South Africa's Social Grants System

2015-02-25 12:59

In October 2014 I posted an article on my personal blog in which I was examining the SA social grants system. I have reposted the article below (with edits) including comments based on the ongoing Budget Speech by the Minister of Finance Nhlanhla Nene.

Safety net/fishing net

Social grants play an important role in the South African economy to help vulnerable groups live a relatively good standard of life whereby they can access basics such as food, clothing and shelter.

Despite this being the case, there are some who take advantage of the benevolence of the national treasury by becoming dependent on the state through grants such as Child support grants. The monies allocated end up not being utilised for the intended recipients, people end up abusing the safety net and make it a fishing net.

Population and Employment statistics

StatsSA mid-year population estimates for July 2014 stood at 54 million. [1] Approximately 30% of the population is aged younger than 15 years (16.2 million) and approximately 8.4% (4.54 million) is 60 years or older. This puts the 15-59 age group at 61.6% (33.264 million).

The 2014 Quarter 1 (Jan to March) Labour Force Survey shows the Population aged 15–64 years as 35.177 million. The Labour force being 20.122 million, these are the people of a productive age who can be employed. The people actually employed was 15.055 million with the employment in the formal sector in the formal sector (non-agricultural) being 10.78 million [2]

Government Revenues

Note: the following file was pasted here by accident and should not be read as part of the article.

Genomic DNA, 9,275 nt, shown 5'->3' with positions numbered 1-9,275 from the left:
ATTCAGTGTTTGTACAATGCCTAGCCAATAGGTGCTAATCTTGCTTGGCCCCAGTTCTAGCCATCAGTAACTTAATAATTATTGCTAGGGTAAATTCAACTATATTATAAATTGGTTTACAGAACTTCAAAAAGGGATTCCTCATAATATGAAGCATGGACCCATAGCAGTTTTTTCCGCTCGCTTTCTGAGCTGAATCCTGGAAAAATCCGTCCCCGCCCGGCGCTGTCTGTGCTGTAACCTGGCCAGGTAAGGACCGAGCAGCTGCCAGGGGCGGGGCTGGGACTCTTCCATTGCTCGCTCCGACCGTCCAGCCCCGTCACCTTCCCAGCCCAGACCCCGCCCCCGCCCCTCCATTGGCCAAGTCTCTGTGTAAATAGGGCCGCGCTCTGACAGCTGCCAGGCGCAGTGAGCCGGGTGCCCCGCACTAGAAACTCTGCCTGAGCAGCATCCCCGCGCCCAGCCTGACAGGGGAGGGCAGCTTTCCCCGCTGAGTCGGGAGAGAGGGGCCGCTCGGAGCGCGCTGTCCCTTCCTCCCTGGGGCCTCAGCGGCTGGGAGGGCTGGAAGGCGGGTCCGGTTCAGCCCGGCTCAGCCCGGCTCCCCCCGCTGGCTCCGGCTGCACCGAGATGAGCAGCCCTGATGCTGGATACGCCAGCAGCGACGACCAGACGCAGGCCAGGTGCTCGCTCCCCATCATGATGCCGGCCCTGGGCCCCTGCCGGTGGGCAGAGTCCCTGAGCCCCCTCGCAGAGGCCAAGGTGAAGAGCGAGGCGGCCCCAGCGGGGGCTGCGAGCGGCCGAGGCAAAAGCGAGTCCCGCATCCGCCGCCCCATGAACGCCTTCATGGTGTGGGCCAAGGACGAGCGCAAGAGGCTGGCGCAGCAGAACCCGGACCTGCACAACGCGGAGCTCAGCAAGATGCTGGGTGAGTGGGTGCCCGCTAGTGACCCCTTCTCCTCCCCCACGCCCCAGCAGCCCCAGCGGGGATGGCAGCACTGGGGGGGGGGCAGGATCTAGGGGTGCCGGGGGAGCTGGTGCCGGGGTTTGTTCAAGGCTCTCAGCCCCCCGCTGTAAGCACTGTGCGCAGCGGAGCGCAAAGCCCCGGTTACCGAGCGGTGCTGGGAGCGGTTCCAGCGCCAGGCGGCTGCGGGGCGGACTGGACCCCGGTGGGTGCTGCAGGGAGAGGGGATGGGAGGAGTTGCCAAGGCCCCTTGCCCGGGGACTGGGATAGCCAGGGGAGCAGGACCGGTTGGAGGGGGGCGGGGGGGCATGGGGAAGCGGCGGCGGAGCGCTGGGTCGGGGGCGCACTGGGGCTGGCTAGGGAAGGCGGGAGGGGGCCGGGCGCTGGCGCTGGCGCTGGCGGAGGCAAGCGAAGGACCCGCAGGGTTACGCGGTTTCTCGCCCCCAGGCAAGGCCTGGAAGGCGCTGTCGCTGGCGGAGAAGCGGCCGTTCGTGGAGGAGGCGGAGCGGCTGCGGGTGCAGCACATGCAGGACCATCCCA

Government gets money and spends money in the same way an individual does. Taxes such as income tax, corporate tax, value added tax (VAT), fuel levies, customs & excise duties form the revenue inflows for government. In the 2013/14 budget, tax revenue from personal income tax was budgeted to contribute 34% to the national coffers, VAT 27% and corporate income tax 19%. These three tax categories constitute 80% of the government revenue inflows. [3]


According to the Social Development Minister Bathabile Dlamini just under 16 million South Africans were receiving some form of social security grant from government last year [4]. This cost government more than R109bn during 2013/14. The SA Social Security Agency provides grants including old age, war veterans, disability, grant-in-aid, care dependency, foster care, and child support.

Of the 15 932 473 grant beneficiaries last year, 70% (11 125 946) received child support grants. The total spent on these grants was R39.6bn. Over the same period, R44.1bn was spent on old age grants - referred to as older person's grants - to 2 969 933 beneficiaries. The total spent on all grants last year was R109 053 880 000 [R109 billion].

Figures for the first quarter of this year (2014/15) show the number of beneficiaries is on the rise. There were 16 242 196 grant recipients at the end of June, and the cost of providing their benefits up to that date was R29.3bn. In 1998 (16 years ago) there were 2.5m social grant beneficiaries and there were 7.9m in 2003/2004 (~10 years ago).

Unsustainable scenario

The current scenario of about 11 million people contributing 34% directly to the national coffers through personal income tax and indirectly through other taxes such as VAT on goods and services- is not sustainable.

Recent pronouncements by the Minister of Finance of potential tax changes coming up in 2015 is set to increase the tax burden. All this is happening within a context of increasing grant recipients. Looming introduction of other drains on the fiscus such as the National Health Insurance is set to result in further strain on the taxpayer.

Recent pronouncements

In the 2015 Budget Speech the Minister of Finance stated that the Old Age grant will increase to R1,410, Child grants R330 and Foster care grants R860 per month. There might be a review of the grants in October dependent on the direction CPI will take.

Concluding remarks

Some amongst us might not take notice when there is frivolous expenditure by different government departments/ministries yet all this has a bearing on our pockets. We need to become a more active and engaged citizenry at all levels…local, provincial and national. Corruption, nepotism, kickbacks etc all have repercussions on the direction our country is headed.

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